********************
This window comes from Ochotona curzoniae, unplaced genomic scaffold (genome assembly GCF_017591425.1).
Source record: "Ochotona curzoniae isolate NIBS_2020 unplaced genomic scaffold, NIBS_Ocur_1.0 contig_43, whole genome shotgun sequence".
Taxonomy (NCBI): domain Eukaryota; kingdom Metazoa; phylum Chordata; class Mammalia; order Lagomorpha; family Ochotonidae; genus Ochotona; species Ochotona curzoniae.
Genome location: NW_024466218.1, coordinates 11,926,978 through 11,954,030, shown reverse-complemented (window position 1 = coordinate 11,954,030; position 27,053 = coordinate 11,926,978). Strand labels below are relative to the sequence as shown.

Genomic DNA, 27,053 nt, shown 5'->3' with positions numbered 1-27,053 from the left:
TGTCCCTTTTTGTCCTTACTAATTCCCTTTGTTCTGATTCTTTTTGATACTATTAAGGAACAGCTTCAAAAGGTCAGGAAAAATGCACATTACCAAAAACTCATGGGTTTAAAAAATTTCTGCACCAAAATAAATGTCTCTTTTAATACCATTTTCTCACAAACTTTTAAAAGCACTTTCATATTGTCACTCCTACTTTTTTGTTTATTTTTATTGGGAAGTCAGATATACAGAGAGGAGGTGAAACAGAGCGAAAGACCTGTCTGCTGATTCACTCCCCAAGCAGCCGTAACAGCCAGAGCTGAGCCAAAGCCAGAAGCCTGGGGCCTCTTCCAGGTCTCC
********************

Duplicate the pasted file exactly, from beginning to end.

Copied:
This window comes from Ochotona curzoniae, unplaced genomic scaffold (genome assembly GCF_017591425.1).
Source record: "Ochotona curzoniae isolate NIBS_2020 unplaced genomic scaffold, NIBS_Ocur_1.0 contig_43, whole genome shotgun sequence".
Taxonomy (NCBI): domain Eukaryota; kingdom Metazoa; phylum Chordata; class Mammalia; order Lagomorpha; family Ochotonidae; genus Ochotona; species Ochotona curzoniae.
Genome location: NW_024466218.1, coordinates 11,926,978 through 11,954,030, shown reverse-complemented (window position 1 = coordinate 11,954,030; position 27,053 = coordinate 11,926,978). Strand labels below are relative to the sequence as shown.

Genomic DNA, 27,053 nt, shown 5'->3' with positions numbered 1-27,053 from the left:
TGTCCCTTTTTGTCCTTACTAATTCCCTTTGTTCTGATTCTTTTTGATACTATTAAGGAACAGCTTCAAAAGGTCAGGAAAAATGCACATTACCAAAAACTCATGGGTTTAAAAAATTTCTGCACCAAAATAAATGTCTCTTTTAATACCATTTTCTCACAAACTTTTAAAAGCACTTTCATATTGTCACTCCTACTTTTTTGTTTATTTTTATTGGGAAGTCAGATATACAGAGAGGAGGTGAAACAGAGCGAAAGACCTGTCTGCTGATTCACTCCCCAAGCAGCCGTAACAGCCAGAGCTGAGCCAAAGCCAGAAGCCTGGGGCCTCTTCCAGGTCTCC